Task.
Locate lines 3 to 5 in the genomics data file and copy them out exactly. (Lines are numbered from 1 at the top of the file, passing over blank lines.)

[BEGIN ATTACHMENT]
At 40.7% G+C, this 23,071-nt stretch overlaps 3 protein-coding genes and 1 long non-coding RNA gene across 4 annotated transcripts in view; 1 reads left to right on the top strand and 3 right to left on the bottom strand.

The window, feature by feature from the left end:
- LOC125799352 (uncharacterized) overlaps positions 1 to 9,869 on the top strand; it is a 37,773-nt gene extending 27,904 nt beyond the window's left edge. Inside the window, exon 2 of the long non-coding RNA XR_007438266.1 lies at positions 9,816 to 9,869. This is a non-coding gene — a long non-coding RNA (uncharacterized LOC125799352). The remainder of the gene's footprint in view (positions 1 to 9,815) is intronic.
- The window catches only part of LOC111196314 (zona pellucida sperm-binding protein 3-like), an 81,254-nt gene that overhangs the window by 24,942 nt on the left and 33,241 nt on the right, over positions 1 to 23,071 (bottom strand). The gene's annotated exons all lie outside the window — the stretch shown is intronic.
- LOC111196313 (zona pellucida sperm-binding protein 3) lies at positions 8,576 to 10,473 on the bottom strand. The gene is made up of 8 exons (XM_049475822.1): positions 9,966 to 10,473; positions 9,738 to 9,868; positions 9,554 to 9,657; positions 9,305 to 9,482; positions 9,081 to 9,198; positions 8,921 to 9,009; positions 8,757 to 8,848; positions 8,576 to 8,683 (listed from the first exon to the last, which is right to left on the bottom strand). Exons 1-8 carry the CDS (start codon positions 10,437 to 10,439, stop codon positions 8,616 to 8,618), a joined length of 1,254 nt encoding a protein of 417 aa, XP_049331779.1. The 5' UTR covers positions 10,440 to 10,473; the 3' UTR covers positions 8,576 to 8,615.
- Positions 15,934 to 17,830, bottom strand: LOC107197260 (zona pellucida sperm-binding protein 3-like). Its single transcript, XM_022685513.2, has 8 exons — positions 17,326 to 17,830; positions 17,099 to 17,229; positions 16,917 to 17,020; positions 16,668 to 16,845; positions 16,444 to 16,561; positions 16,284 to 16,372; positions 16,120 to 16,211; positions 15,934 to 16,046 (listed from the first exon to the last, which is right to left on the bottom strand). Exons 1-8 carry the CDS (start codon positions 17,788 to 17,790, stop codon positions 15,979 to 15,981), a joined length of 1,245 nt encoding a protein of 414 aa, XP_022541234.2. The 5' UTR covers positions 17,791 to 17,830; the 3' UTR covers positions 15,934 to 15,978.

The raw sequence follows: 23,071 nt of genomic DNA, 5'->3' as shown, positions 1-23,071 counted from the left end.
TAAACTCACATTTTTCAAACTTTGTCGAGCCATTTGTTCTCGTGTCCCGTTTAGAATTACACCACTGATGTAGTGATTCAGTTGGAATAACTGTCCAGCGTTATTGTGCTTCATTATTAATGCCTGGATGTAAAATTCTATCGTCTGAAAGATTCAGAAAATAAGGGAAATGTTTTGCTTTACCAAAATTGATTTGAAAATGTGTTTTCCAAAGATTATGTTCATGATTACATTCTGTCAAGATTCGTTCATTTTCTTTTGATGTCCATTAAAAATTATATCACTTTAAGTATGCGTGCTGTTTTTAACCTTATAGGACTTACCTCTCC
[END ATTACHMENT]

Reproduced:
- LOC125799352 (uncharacterized) overlaps positions 1 to 9,869 on the top strand; it is a 37,773-nt gene extending 27,904 nt beyond the window's left edge. Inside the window, exon 2 of the long non-coding RNA XR_007438266.1 lies at positions 9,816 to 9,869. This is a non-coding gene — a long non-coding RNA (uncharacterized LOC125799352). The remainder of the gene's footprint in view (positions 1 to 9,815) is intronic.
- The window catches only part of LOC111196314 (zona pellucida sperm-binding protein 3-like), an 81,254-nt gene that overhangs the window by 24,942 nt on the left and 33,241 nt on the right, over positions 1 to 23,071 (bottom strand). The gene's annotated exons all lie outside the window — the stretch shown is intronic.
- LOC111196313 (zona pellucida sperm-binding protein 3) lies at positions 8,576 to 10,473 on the bottom strand. The gene is made up of 8 exons (XM_049475822.1): positions 9,966 to 10,473; positions 9,738 to 9,868; positions 9,554 to 9,657; positions 9,305 to 9,482; positions 9,081 to 9,198; positions 8,921 to 9,009; positions 8,757 to 8,848; positions 8,576 to 8,683 (listed from the first exon to the last, which is right to left on the bottom strand). Exons 1-8 carry the CDS (start codon positions 10,437 to 10,439, stop codon positions 8,616 to 8,618), a joined length of 1,254 nt encoding a protein of 417 aa, XP_049331779.1. The 5' UTR covers positions 10,440 to 10,473; the 3' UTR covers positions 8,576 to 8,615.